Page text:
Making friends as an adult is no joke. Of all the things I took for granted as a child and didn’t appreciate, the ability to easily make friends and plans is one of the ones I miss the most as an adult.

Acquaintances are easy, people you see in passing, at work, at church, at social events. People you laugh and chat with whenever you happen to find yourselves in each other’s company, and maybe connect a small bit on social media.

Close friends, deep friends, “best” friends are a much more difficult thing to develop. As a kid, it seems friends just fall in your lap. Your parents take you to events, you go to school or attend church and it seems there are potential friendships everywhere. You find someone is fun to talk to, and don’t hesitate to ask “wanna come to my house on Saturday?”

All of a sudden, adulthood seems to strip away all of that confidence and assurance, leaving behind self-consciousness and questions. “Do they really like me, or am I just being tolerated?” “What if they’re busy when I try to call, and get upset?”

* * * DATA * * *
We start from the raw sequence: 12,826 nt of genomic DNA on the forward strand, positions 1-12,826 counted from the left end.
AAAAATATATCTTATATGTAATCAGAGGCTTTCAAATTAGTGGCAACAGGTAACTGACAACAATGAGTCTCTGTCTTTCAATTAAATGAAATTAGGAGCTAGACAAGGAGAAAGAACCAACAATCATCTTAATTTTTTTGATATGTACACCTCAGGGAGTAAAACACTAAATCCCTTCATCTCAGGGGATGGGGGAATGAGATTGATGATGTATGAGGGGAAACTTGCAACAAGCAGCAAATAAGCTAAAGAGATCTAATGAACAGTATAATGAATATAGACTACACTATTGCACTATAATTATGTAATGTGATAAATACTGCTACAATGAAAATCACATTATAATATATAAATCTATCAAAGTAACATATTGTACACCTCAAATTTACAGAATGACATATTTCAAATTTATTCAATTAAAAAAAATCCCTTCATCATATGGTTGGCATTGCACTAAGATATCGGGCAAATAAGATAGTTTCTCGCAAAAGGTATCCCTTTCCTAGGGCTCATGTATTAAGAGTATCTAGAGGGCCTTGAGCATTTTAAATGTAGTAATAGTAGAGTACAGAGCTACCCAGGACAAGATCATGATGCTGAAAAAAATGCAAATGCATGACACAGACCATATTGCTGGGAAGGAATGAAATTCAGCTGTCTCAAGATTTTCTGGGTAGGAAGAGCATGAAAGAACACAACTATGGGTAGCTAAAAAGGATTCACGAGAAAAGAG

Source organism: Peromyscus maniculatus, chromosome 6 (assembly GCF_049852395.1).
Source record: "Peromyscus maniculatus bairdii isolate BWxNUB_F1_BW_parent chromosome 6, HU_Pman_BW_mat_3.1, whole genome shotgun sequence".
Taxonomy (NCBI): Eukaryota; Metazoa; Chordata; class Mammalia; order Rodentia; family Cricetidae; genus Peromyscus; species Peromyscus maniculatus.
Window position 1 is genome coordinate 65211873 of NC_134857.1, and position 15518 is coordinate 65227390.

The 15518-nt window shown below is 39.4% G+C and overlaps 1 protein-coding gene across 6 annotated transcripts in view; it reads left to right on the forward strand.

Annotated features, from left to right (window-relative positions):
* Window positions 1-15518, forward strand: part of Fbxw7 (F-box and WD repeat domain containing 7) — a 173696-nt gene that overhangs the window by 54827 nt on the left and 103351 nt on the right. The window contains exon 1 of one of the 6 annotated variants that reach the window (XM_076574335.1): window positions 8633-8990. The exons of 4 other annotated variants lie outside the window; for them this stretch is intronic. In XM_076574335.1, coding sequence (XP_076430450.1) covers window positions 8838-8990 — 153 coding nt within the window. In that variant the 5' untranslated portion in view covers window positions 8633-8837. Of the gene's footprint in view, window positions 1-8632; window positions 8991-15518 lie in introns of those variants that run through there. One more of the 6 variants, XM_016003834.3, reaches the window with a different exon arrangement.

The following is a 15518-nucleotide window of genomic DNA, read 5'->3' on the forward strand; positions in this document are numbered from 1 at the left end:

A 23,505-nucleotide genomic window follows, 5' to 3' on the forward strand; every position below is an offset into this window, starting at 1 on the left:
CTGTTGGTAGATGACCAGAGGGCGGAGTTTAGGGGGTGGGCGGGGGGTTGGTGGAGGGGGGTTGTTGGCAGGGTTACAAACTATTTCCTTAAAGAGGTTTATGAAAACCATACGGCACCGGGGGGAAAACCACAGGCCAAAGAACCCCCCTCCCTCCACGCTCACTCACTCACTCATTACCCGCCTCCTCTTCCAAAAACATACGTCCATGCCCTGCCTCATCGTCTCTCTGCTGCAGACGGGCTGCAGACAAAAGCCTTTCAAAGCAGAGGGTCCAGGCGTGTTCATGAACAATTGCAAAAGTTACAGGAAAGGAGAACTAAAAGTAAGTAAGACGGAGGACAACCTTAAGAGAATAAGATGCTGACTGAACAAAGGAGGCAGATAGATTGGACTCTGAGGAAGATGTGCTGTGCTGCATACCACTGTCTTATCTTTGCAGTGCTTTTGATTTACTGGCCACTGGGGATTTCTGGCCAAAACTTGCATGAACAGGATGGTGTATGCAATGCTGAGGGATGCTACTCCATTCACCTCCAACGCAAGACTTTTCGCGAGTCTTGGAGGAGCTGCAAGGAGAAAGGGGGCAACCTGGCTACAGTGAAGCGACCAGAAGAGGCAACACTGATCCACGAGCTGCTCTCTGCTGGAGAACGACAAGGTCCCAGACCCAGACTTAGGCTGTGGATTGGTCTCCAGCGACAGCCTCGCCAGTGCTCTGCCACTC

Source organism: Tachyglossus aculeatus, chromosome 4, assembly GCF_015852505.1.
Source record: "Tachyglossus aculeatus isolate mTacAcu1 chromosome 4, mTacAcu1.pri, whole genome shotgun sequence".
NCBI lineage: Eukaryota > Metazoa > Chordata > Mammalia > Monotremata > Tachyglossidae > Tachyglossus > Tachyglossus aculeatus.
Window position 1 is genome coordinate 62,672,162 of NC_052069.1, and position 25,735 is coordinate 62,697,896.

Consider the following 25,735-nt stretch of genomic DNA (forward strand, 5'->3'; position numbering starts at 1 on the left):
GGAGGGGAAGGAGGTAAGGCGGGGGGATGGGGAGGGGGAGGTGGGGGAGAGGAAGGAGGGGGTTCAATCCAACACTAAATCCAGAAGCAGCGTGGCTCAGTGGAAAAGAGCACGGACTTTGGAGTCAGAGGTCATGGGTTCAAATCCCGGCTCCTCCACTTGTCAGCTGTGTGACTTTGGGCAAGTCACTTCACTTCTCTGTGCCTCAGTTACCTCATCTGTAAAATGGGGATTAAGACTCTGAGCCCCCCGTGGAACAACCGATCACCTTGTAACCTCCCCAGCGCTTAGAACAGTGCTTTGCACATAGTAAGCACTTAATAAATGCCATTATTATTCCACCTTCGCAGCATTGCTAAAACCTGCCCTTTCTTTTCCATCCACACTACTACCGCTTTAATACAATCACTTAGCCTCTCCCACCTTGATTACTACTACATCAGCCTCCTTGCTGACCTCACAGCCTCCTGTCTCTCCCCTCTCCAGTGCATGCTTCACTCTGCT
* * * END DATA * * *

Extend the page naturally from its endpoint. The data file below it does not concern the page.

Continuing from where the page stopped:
In my head, I know these questions are mostly just paranoid delusions dreamed up by my own insecurities, but my heart still wonders, still fears. Sometimes, I’m a strong, independent woman who don’t need nobody. But eventually, that breaks down and behind the strong façade is a person just looking for other people.

Maybe even just one person.

That girl friend who you can call whenever and have a long chat about anything. The person you can have over to your house and not worry they’re judging the clutter or last night’s dishes. That person you can get deep with, can confide in, can lean on.

It seems so much harder to make those kinds of friendships in adulthood. Perhaps some of it is my own expectations, wanting a relationship to just appear with no work necessary. Perhaps I’ve had silly requirements for too long, wanting only the kind of person who agreed with me on most issues and I had an instant connection with.

Nevertheless, I know that if there is work involved, it is worth it, much the same that the work in my marriage is worth it. I don’t want my insecurities to become the deciding factor in seeking friendships.

If you don’t put yourself out there, you can’t get hurt… but you also can’t be loved, either.